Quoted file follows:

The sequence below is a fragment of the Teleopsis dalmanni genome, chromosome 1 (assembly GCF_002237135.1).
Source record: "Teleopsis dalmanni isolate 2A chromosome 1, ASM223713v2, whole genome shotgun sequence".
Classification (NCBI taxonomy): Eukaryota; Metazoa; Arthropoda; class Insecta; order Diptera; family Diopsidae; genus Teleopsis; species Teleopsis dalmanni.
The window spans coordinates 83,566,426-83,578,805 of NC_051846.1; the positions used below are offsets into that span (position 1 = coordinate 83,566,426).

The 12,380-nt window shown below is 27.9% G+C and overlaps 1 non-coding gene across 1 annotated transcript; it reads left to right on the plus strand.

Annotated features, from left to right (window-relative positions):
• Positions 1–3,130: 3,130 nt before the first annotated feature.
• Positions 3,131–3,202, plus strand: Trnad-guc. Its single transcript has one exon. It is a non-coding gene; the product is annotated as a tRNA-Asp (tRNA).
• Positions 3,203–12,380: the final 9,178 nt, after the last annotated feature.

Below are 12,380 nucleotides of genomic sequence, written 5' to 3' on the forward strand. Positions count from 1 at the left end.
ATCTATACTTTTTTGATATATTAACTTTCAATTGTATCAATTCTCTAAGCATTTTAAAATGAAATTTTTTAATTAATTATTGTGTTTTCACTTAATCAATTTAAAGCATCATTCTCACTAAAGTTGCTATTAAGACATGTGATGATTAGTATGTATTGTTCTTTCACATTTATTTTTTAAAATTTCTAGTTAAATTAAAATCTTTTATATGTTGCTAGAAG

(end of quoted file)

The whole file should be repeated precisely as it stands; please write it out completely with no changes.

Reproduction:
The sequence below is a fragment of the Teleopsis dalmanni genome, chromosome 1 (assembly GCF_002237135.1).
Source record: "Teleopsis dalmanni isolate 2A chromosome 1, ASM223713v2, whole genome shotgun sequence".
Classification (NCBI taxonomy): Eukaryota; Metazoa; Arthropoda; class Insecta; order Diptera; family Diopsidae; genus Teleopsis; species Teleopsis dalmanni.
The window spans coordinates 83,566,426-83,578,805 of NC_051846.1; the positions used below are offsets into that span (position 1 = coordinate 83,566,426).

The 12,380-nt window shown below is 27.9% G+C and overlaps 1 non-coding gene across 1 annotated transcript; it reads left to right on the plus strand.

Annotated features, from left to right (window-relative positions):
• Positions 1–3,130: 3,130 nt before the first annotated feature.
• Positions 3,131–3,202, plus strand: Trnad-guc. Its single transcript has one exon. It is a non-coding gene; the product is annotated as a tRNA-Asp (tRNA).
• Positions 3,203–12,380: the final 9,178 nt, after the last annotated feature.

Below are 12,380 nucleotides of genomic sequence, written 5' to 3' on the forward strand. Positions count from 1 at the left end.
ATCTATACTTTTTTGATATATTAACTTTCAATTGTATCAATTCTCTAAGCATTTTAAAATGAAATTTTTTAATTAATTATTGTGTTTTCACTTAATCAATTTAAAGCATCATTCTCACTAAAGTTGCTATTAAGACATGTGATGATTAGTATGTATTGTTCTTTCACATTTATTTTTTAAAATTTCTAGTTAAATTAAAATCTTTTATATGTTGCTAGAAG